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The Stupidity Of Adding Ted Hughes To The Slavery List



There does come a time when the fashionable nostrums of the age start to stink. Just such a whiff is perceptible with this declaration that Ted Hughes had connections to slavery:

The British Library has added the poet Ted Hughes to a dossier on links to slavery and colonialism based on the actions of an ancestor more than 300 years before his birth.

Despite the poet having humble origins, curators from the Library’s Printed Heritage Collections team have identified Hughes as part of research to find evidence of “connections to slavery, profits from slavery or from colonialism” among the former owners of items.

The offending relative is Nicholas Ferrar, born in 1592, whose family was “deeply involved” with the London Virginia Company set up to establish colonies in North America, the research says.

There are certain problems with the identification. The identification of someone who set up Virginia with slavery that is. The first recorded instance of chattel slavery in Virginia comes from the 1640s – before that it was indenture and on the same terms for people of whatever colour. Indenture being akin to apprenticeship in both terms an conditions and, importantly, in that it ended. Oh, and our first bloke who actually owned, rather than employed on one of those restrictive indenture contracts, someone was himself black, from Angola.

But there’s a larger problem. Assume we use Sir Pterry’s 30 years as a grandfather. 300 years means 10 generations. At that distance we all have 1024 ancestors in that generation of 300 years previously. Well, OK, fewer in Norfolk or among Hapsburgs but still. Given the population of 5.5 million for England back then that’s a 0.02% chance of any specific individual being one of our ancestors. That is, we’re getting very close to Heinz Kiosk territory, we are all guilty. Which might be the point.

To those of us still rational on the point this is no connection at all of course.

And of course there’s more than a little oddity about who is claimed to be connected with slavery. Boris Johnson has a very strong claim to be closely connected for example. He is, almost certainly, descended from a slave. Great great granny was one. You know, rather later than, or perhaps about the same time as, the abolition of slavery in the British Empire.

So who is to pay him compensation for the distress, unfairness and limitations of life choices?

There’s a lovely little coda to this:

The British Library has apologised to the widow of Ted Hughes after placing the poet on slavery dossier for the actions of an ancestor active 300 years before his birth.

Well, yes, and so they should. As above, the claim is that the ancestor was involved in the Virginia Company. Tsk. And yet:

He was tenuously tarred over his distant colonialist ancestor Nicholas Ferrar who died in 1637, centuries before Hughes was born, The Telegraph revealed.

Well, distant and all that, that’s why the apology. But there should be one for another reason too. Ferrar died before there was slavery in Virginia. That only started in the 1640s…..



  1. Ah, but notice the sleight of hand – “slavery and colonialism”. As with the Poundmetoo movement the Left makes a great deal of use of lumping horrible and rare behavior (rape) in with common behavior that ranges from tacky (or just overreaction) to seriously inappropriate.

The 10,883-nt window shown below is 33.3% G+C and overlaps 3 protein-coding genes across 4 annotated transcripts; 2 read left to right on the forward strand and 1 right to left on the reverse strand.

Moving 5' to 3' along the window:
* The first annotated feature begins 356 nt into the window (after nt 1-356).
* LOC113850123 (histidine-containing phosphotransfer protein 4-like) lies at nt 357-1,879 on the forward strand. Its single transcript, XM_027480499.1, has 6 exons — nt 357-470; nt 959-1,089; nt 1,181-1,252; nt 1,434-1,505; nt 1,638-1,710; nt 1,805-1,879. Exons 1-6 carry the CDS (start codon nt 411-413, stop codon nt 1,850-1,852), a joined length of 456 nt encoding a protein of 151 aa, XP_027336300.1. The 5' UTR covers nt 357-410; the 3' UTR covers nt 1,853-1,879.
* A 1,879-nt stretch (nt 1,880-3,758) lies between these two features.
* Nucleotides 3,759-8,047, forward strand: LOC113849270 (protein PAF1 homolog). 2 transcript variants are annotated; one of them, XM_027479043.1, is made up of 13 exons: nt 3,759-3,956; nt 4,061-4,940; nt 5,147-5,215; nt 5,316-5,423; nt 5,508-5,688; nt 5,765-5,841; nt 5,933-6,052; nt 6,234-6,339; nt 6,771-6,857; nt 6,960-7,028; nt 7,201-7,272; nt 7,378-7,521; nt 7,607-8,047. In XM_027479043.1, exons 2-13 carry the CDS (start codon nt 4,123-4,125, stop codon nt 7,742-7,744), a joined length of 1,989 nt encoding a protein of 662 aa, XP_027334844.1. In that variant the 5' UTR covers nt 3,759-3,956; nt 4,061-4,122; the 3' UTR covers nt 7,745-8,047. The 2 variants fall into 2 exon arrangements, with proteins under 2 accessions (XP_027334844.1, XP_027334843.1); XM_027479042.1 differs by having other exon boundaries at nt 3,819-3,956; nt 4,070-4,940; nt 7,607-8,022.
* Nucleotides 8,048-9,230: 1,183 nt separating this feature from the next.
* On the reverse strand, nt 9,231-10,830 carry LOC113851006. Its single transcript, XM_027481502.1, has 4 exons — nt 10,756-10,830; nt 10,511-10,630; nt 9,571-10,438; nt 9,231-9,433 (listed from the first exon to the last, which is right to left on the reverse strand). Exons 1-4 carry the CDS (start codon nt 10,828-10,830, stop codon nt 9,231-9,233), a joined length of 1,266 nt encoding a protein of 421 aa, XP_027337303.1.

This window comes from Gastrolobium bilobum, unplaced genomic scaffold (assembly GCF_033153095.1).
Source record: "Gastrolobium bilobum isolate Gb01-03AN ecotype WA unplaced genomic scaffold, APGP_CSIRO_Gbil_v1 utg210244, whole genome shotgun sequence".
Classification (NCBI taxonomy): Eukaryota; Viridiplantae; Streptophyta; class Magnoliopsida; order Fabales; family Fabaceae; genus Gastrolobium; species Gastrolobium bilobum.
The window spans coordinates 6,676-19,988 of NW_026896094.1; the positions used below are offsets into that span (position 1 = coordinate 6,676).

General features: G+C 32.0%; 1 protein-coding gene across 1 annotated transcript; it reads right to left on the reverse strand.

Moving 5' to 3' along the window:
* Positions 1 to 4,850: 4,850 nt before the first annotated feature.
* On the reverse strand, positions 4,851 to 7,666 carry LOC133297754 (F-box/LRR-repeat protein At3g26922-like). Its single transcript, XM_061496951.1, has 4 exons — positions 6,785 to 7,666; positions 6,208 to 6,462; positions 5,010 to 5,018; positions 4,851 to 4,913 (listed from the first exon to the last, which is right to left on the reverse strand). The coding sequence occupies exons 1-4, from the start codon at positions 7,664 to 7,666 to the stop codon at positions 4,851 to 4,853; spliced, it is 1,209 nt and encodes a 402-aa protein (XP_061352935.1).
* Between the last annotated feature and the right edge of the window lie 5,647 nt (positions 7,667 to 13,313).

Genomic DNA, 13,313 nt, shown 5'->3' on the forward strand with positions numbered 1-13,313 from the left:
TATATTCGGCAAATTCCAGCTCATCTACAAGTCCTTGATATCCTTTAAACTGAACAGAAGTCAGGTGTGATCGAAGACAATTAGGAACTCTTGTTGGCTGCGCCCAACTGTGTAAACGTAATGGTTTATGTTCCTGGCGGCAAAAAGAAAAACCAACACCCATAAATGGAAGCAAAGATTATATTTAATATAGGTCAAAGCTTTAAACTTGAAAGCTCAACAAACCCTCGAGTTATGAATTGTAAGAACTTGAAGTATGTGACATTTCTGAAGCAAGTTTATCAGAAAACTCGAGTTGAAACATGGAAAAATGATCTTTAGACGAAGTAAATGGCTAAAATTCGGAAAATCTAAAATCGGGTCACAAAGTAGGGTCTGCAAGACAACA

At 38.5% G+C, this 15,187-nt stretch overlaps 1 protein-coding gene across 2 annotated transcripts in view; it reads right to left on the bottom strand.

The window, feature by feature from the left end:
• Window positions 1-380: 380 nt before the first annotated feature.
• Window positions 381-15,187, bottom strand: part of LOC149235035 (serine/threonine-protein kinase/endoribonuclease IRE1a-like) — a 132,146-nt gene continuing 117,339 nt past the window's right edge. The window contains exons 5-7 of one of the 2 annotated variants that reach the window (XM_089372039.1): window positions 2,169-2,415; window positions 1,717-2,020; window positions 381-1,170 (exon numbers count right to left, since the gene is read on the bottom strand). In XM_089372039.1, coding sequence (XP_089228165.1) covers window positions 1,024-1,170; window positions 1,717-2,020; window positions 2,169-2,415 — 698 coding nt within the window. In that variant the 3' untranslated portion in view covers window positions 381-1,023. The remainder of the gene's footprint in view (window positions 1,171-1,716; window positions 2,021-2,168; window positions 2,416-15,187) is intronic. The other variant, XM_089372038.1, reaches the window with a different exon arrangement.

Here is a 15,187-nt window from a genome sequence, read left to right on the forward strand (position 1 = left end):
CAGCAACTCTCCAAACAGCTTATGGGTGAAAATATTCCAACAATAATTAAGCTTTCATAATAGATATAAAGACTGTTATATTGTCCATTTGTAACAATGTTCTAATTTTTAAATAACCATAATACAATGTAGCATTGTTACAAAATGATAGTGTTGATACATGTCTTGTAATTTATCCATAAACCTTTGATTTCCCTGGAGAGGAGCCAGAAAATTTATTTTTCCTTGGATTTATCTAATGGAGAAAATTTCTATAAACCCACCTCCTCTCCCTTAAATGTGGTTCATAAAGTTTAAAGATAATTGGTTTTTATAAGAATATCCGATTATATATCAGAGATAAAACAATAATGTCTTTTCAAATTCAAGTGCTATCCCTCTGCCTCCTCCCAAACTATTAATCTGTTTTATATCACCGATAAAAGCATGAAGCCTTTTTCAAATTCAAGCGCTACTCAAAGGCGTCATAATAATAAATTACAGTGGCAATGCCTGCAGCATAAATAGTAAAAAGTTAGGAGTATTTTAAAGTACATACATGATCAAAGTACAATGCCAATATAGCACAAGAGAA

2. The enemy is satisfied that they can pin the first slave in Virginia to 1619. it’s a farrago of nonsense, but they are pleased with it.

    They’ve always been after Ted Hughes.

    He’s dead.

  3. And Ted Hughes always seemed such a nice chap. Literature is heavily populated by people who weren’t all that nice, but it’s their works we should be judging.

  4. Tim’s argument also proves that, as slavery was endemic in African societies, all blacks, those put on the boat and those left in Africa, are guilty of slavery.

    Of course all societies were slave societies if one goes back far enough. So we’re all GUILTY, GUILTY, GUILTY, especially those who complain about it since this means the EVIL obsession has survived in them to the present day.

    Or to put it another way, this is all bullshit.

  5. @Boganboy

    “Of course all societies were slave societies if one goes back far enough….”

    You hardly have to go back at all. Several existing societies still support slavery – there are slave markets in Libya, for instance. And we now have the concept of ‘modern slavery’, which simply meants not treating employees very well. Under that definition, Britain is still a slave-owning society – even ignoring the Arabs and Indians with their retinues of impressed servants….

  6. Dear Mr Worstall

    I hope that the British Library is looking at the past doings of ancestors of its staff, and indeed the founders of that august institution itself. We cannot have them looking for motes elsewhere, whilst they harbour planks, can we?

    When will they start burning books that mention slavery in anything other than a bad light? When will they burn books containing bad words like ‘nigger’? Surely the OED must be the first to go.



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in British English
expunct (ɪkˈspʌŋkt)
VERB (transitive)
1. to delete or erase; blot out; obliterate
2. to wipe out or destroy

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